Abstract

Optical tweezers are convenient experimental tools to trap ultra-cold molecules, but their role in perturbing molecular internal states needs to be understood and managed. To preserve, for example, a superposition of states within the ground electronic state, optical tweezers must apply the same force to each of these states, a so-called magic condition. In molecular systems, magic conditions exist when the frequency of the tweezer light is tuned close to a transition energy between hyperfine resolved rovibrational levels of the ground and an excited electronic state. This is not always convenient as it can lead to unwanted scattering. This is especially crucial for our aim to create high-fidelity quantum logic gates. The studies of the authors of the talk show that efficient trapping of a molecule in an optical potential can be achieved by a selecting laser frequency that has a small detuning (on the order of tens of GHz) relative to an electric-dipole-forbidden molecular transition. Close proximity to this transition allows us to significantly modify the trapping potentials for multiple rotational states without sacrificing coherences among these states. In this talk, Professor Kotochigova will demonstrate that magic trapping conditions for multiple rotational states in several ultracold polar molecules can be created [1]. In addition, the author will show that successful tuning of the magic conditions can be achieved with an applied static electric field and the direction of the laser polarization as well as its ellipticity [2,3,4]. Finally, the author will discuss “unwanted” Raman and Rayleigh scattering in optical tweezers. These processes correspond to the off-resonant absorption of a tweezer photon by the molecule, promoting the molecule to an electronically excited state, followed by spontaneous emission of a photon into a bath mode. For Raman scattering, the initial and final molecular states are different. For Raleigh scattering, the spontaneously emitted photon only differs in direction from the absorbed laser photon and can only lead to dephasing, where the population among states remains unchanged.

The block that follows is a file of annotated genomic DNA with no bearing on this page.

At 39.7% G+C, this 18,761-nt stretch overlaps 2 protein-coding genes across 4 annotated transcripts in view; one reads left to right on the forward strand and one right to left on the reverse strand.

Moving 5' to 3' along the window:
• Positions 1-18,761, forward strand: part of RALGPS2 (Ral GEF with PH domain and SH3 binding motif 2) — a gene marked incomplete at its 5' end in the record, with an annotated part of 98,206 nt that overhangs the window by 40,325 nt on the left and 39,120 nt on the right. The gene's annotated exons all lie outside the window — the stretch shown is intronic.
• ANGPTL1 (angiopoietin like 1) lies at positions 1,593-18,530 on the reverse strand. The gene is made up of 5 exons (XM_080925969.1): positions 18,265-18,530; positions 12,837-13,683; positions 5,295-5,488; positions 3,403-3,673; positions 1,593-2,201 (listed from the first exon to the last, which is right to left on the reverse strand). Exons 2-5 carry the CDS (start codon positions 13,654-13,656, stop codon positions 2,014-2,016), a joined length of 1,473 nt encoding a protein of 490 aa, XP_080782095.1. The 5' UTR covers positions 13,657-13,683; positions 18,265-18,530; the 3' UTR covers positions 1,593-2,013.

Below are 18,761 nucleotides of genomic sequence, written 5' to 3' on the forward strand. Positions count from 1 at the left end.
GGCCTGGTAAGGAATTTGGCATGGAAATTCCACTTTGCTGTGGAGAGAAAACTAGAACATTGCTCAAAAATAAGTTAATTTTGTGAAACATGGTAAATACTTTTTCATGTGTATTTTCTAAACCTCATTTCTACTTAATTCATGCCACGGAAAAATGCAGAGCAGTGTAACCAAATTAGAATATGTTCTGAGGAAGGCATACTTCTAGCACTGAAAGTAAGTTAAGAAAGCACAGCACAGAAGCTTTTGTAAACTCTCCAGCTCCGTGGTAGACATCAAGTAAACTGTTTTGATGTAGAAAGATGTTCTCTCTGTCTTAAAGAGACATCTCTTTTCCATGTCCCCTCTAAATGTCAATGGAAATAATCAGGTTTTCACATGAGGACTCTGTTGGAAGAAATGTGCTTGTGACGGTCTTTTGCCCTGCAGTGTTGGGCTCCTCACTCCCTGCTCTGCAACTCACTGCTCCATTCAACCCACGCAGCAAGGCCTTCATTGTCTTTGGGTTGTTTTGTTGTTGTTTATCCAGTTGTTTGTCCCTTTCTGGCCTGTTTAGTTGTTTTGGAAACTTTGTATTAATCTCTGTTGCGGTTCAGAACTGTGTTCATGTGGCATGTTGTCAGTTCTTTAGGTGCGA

[1] Q. Guan, S. L. Cornish, and S. Kotochigova, Phys. Rev. A 103, 043311 (2021). 
[2] S. Kotochigova and D. DeMille, Phys. Rev A 82, 063421 (2010). 
[3] B. Neyenhuis, B. Yan, J. P. Covey, A. Chotia, A. Petrov, S. Kotochigova, J. Ye, and D. S. Jin, Phys. Rev. Lett. 109, 230403 (2012). 
[3] A. Petrov, C. Makrides, and S. Kotochigova, Molec. Phys. 111, 1731-1737 (2013)

 

Speakers

16:00-16:15
Discussion
16:15-16:45
Title of the talk will be available soon.

Abstract

Abstract of the talk will be available soon.

 

16:45-17:00
Discussion
17:00-18:15
Poster session
09:00-09:30
Title of the talk will be available soon.

Abstract

Abstract of the talk will be available soon.

 

09:30-09:45
Discussion
09:45-10:15
Title of the talk will be available soon.

Abstract

Abstract of the talk will be available soon.

10:15-10:30
Discussion
10:30-11:00
Break
11:00-11:30
Quantum engineering of pair production process in spin models in multi- layers: from two- mode squeezing to topological Kitaev models

Abstract